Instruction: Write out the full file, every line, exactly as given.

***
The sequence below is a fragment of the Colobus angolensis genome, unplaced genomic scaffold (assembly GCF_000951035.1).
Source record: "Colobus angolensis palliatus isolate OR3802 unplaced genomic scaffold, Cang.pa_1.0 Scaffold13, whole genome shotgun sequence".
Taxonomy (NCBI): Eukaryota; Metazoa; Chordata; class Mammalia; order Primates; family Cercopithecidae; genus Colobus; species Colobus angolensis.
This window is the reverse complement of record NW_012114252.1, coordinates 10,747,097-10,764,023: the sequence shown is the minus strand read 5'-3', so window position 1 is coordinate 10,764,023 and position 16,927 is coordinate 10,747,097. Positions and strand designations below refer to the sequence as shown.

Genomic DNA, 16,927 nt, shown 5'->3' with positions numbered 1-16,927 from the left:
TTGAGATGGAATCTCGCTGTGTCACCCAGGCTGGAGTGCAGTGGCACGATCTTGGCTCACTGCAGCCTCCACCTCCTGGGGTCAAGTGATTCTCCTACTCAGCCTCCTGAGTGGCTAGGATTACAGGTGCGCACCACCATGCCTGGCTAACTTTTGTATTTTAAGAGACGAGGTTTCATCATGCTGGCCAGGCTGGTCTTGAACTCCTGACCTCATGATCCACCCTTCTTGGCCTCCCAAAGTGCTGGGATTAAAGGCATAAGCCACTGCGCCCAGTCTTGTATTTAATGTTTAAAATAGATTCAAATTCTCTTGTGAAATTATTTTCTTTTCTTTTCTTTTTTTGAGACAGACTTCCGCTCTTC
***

The sequence below is a fragment of the Colobus angolensis genome, unplaced genomic scaffold (assembly GCF_000951035.1).
Source record: "Colobus angolensis palliatus isolate OR3802 unplaced genomic scaffold, Cang.pa_1.0 Scaffold13, whole genome shotgun sequence".
Taxonomy (NCBI): Eukaryota; Metazoa; Chordata; class Mammalia; order Primates; family Cercopithecidae; genus Colobus; species Colobus angolensis.
This window is the reverse complement of record NW_012114252.1, coordinates 10,747,097-10,764,023: the sequence shown is the minus strand read 5'-3', so window position 1 is coordinate 10,764,023 and position 16,927 is coordinate 10,747,097. Positions and strand designations below refer to the sequence as shown.

Genomic DNA, 16,927 nt, shown 5'->3' with positions numbered 1-16,927 from the left:
TTGAGATGGAATCTCGCTGTGTCACCCAGGCTGGAGTGCAGTGGCACGATCTTGGCTCACTGCAGCCTCCACCTCCTGGGGTCAAGTGATTCTCCTACTCAGCCTCCTGAGTGGCTAGGATTACAGGTGCGCACCACCATGCCTGGCTAACTTTTGTATTTTAAGAGACGAGGTTTCATCATGCTGGCCAGGCTGGTCTTGAACTCCTGACCTCATGATCCACCCTTCTTGGCCTCCCAAAGTGCTGGGATTAAAGGCATAAGCCACTGCGCCCAGTCTTGTATTTAATGTTTAAAATAGATTCAAATTCTCTTGTGAAATTATTTTCTTTTCTTTTCTTTTTTTGAGACAGACTTCCGCTCTTC